[EM] Improved Copeland (was "A New Spinoff of Our Recent Discussions")

Kristofer Munsterhjelm km_elmet at t-online.de
Fri Jun 7 13:16:56 PDT 2019

On 06/06/2019 23.11, Forest Simmons wrote:
> Here's another slightly simpler approach aimed at the lay voter:
> Tell the audience that the Condorcet ideal is a candidate that is not
> pairwise beaten by any other candidate.
> When that is not possible, it is natural to consider a candidate that is
> beaten pairwise by the fewest other candidates.  This idea is the basis
> of the Copeland Method.
> There are two problems with the Copeland method: (1) It has a strong
> tendency to produce ties,  and (2) More subtle problems created by
> cloning certain candidates to increase the number of defeats suffered by
> certain other candidates without increasing the number of defeats of the
> cloned candidates.
> Because of these two problems, Copeland is not considered a serious
> contender for use in public elections.
> But what if there were a simple modification of Copeland that would
> totally resolve these two problems in one fell swoop?
> There is; instead of counting the number of candidates that defeat
> candidate X, (and electing the candidate with the smallest count), we
> add up all of the first place votes of all of the candidates that defeat
> X, and elect the candidate with the smallest sum.

This sounds like what I called first preference Copeland and you called
Clone-proofed Copeland back in 2006:

In the examples below, I'll call the candidates' sums "penalties".

It's not cloneproof. Example outline by Warren Smith

6: A>B>C
3: C>A>B
4: B>C>A

ABCA cycle, so A's penalty is 3, B's penalty is 6, and C's penalty is 4.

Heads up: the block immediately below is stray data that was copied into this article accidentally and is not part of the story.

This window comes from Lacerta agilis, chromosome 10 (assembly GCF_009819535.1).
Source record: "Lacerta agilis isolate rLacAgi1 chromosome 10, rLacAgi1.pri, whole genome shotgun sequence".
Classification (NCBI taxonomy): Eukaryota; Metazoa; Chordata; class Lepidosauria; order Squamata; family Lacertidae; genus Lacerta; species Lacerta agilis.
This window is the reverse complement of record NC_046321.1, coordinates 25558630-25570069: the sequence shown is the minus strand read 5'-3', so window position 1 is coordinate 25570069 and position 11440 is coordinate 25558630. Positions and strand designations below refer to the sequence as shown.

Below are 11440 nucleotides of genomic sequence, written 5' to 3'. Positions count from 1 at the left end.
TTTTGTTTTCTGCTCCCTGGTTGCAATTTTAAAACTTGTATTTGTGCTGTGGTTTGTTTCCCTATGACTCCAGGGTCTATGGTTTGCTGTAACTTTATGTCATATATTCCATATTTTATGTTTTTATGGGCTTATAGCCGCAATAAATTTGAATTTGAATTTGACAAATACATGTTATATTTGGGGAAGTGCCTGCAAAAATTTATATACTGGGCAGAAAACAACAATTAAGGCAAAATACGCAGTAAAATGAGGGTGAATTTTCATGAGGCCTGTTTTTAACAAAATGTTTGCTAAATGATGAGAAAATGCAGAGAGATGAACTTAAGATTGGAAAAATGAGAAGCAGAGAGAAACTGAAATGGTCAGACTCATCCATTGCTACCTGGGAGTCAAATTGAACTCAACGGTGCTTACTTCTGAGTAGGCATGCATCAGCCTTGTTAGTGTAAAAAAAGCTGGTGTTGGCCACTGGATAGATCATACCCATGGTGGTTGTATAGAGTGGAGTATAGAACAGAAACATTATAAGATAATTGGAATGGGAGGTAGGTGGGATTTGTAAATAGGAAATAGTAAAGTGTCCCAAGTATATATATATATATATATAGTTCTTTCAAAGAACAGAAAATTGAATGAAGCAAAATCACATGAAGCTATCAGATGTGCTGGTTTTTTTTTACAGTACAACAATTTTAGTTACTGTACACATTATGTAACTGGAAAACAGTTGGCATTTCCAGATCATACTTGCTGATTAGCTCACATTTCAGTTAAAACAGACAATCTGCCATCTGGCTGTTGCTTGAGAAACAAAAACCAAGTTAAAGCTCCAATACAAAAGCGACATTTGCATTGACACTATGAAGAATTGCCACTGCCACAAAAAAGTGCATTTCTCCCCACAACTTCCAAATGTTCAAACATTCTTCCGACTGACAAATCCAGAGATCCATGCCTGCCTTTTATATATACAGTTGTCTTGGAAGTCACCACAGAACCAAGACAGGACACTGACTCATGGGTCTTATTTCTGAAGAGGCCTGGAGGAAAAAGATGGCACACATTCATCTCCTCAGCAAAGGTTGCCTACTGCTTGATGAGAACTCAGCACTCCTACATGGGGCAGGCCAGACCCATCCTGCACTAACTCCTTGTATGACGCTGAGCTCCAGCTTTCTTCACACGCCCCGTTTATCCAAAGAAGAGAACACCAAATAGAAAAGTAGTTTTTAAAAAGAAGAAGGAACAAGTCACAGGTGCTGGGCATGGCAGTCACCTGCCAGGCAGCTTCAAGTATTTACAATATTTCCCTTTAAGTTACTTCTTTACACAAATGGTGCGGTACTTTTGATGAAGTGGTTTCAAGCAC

A wins.

Now clone A in a Condorcet cycle (into D,E,F below):

2: D>E>F>B>C
2: E>F>D>B>C
2: F>D>E>B>C
3: C>E>F>D>B
4: B>C>F>D>E

B is beaten by D, E, and F, so his penalty is 6.
C is beaten by B, so his penalty is 4.
D is beaten by C and F, so his penalty is 5.
E is beaten by C and D, so his penalty is 5.
F is beaten by C and E, so his penalty is 5.

Cloning A made A lose and C win.

Also, compared to ordinary Copeland, it loses monotonicity:

3: A>B>C
3: B>C>A
3: C>A>B

Everybody has a penalty of 3, so we have a tie.

Now raise A to the top on one of the B>C>A ballots:

4: A>B>C
2: B>C>A
3: C>A>B

A is beaten by C: penalty 3
B is beaten by A: penalty 4
C is beaten by B: penalty 2

so C wins.

The problem here is that putting A top may harm A by concealing a
candidate (here, B) who would otherwise penalize someone else (here, C)
enough to keep A from losing.

The fpA - fpC method avoids nonmonotonicity by crediting A with A-top
ballots. If raising A to the top conceals some penalizer's first
preferences, that doesn't matter because whatever A loses to the third
candidate, he regains by the fpA term.

So the fpA-fpC method seems better than first preference Copeland for
three candidates. If only we could cloneproof it! (And hopefully retain
its anti-strategy properties, like CD compliance and unmanipulable majority)

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